Science fiction’s reputation for appealing to the nerdy and anti-social has long suggested that it has more to do with escapism than the real world.
Yet as Ridley Scott’s new Discovery Science show, Prophets of Science Fiction, chronicles, the genre deserves to be taken seriously for its ability to tease out the ethical and moral issues that accompany technological progress. Upon first hearing about Prophets, I expected the director of Alien and Blade Runner to get completely lost in space while discussing Mary Shelley, H.G. Wells, and Philip K. Dick and how their work “foreshadowed” current technologies. Despite the name (we’ll get to that later), I am happy to report that Scott delivered this concept just as efficiently as he delivered that alien baby to the screen: The show successfully brings science fiction and fact into conversation with one another.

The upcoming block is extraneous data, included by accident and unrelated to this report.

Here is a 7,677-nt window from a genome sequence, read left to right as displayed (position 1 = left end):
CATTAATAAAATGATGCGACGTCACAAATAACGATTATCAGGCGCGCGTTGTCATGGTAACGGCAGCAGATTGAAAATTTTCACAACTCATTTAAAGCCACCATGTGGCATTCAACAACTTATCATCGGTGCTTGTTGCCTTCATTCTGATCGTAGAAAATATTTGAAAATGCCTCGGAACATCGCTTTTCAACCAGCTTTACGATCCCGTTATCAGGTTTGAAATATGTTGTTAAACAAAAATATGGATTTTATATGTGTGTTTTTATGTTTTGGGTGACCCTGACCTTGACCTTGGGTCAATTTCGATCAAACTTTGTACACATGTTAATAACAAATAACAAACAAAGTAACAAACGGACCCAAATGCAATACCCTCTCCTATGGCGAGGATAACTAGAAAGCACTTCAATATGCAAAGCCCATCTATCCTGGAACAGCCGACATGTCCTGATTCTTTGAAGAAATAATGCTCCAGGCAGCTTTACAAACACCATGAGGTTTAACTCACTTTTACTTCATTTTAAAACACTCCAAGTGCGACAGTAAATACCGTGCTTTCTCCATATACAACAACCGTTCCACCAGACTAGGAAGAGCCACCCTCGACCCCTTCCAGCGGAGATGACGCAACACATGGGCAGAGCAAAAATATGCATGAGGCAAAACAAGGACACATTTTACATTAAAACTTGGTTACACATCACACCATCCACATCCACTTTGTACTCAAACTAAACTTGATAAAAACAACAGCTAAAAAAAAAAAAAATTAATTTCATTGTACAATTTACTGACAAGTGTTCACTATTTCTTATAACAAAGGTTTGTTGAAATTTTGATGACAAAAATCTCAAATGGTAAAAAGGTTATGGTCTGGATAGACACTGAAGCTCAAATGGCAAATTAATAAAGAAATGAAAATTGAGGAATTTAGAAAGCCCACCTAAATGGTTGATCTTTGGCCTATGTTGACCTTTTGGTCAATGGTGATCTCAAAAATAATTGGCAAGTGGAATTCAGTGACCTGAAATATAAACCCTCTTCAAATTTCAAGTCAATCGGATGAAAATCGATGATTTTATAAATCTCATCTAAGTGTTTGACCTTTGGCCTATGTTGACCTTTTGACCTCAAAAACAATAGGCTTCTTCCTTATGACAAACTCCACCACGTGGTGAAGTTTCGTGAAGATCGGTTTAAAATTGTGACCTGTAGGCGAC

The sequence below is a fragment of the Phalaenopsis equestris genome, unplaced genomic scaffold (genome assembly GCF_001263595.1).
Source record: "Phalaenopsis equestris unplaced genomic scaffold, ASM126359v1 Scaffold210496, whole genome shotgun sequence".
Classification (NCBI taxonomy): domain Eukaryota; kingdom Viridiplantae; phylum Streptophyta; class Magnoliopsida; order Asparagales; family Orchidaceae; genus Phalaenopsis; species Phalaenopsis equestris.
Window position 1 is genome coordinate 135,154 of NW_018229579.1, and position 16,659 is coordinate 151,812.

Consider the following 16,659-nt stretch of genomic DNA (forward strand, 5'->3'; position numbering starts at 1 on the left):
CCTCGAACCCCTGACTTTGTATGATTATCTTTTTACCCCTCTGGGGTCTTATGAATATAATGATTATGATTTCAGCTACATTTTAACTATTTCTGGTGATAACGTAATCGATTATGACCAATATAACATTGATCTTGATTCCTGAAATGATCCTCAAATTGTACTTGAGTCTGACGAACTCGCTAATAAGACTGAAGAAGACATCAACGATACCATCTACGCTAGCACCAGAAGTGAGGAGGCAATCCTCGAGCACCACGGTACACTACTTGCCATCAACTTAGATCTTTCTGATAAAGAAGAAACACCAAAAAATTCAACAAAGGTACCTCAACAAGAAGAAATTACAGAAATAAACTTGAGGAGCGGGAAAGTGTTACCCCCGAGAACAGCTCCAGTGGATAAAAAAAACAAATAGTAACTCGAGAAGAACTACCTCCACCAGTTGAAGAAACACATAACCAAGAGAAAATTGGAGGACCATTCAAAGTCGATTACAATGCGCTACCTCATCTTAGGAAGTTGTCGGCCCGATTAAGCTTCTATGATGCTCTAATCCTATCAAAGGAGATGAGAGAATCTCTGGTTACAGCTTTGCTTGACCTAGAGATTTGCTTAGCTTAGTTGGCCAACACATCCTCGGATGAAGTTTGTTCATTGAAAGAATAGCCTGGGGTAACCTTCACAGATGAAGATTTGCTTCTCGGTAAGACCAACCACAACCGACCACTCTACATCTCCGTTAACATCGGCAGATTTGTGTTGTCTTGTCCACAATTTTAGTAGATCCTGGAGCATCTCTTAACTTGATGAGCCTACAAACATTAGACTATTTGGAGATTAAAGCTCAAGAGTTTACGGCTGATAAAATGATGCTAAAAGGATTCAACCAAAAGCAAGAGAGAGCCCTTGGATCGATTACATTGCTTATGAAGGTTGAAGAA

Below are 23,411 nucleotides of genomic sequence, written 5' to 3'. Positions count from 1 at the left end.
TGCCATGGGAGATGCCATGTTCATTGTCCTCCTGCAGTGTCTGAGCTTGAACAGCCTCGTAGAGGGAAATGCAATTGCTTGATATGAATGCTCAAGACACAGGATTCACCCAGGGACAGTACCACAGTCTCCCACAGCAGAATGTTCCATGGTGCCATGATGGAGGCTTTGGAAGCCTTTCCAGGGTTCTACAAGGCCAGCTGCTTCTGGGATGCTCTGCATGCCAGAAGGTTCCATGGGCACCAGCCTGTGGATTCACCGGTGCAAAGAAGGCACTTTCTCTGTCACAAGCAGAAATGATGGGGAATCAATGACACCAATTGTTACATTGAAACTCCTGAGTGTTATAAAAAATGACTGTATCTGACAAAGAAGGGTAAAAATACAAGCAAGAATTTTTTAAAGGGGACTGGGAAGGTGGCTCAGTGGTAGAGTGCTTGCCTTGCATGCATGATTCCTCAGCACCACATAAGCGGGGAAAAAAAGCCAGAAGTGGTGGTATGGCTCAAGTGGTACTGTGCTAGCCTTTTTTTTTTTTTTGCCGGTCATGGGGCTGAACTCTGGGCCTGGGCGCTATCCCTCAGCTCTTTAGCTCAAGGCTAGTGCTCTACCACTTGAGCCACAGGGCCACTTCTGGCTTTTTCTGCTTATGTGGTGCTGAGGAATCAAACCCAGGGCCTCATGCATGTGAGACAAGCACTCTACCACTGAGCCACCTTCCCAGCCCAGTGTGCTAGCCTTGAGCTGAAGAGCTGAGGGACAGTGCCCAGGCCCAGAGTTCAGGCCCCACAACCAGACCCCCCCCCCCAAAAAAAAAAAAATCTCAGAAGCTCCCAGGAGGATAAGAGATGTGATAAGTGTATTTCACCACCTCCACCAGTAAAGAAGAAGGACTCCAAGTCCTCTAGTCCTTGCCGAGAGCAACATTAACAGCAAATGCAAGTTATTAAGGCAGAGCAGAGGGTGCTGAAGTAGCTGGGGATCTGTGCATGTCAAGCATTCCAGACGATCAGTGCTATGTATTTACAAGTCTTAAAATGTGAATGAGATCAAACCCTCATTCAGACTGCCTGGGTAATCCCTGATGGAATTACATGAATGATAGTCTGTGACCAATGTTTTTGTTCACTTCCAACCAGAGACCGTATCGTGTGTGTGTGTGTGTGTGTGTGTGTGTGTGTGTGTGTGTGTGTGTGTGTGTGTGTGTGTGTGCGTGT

I’m very excited to announce that a version of my essay on David Foster Wallace has just been published online as the Stanford Literary Lab’s third pamphlet. Here’s the lead-in:
If there is one thing to be learned from David Foster Wallace, it is that cultural transmission is a tricky game. This was a problem Wallace confronted as a literary professional, a university-based writer during what Mark McGurl has called the Program Era. But it was also a philosophical issue he grappled with on a deep level as he struggled to combat his own loneliness through writing. To really study this question we need to look beyond the symbolic markets of prestige to the real market, the site of mass literary consumption, where authors succeed or fail based on their ability to speak to that most diverse and complicated of readerships: the general public. Unless we study what I call the social lives of books, we make the mistake of keeping literature in the same ascetic laboratory that Wallace tried to break out of with his intense authorial focus on popular culture, mass media, and everyday life.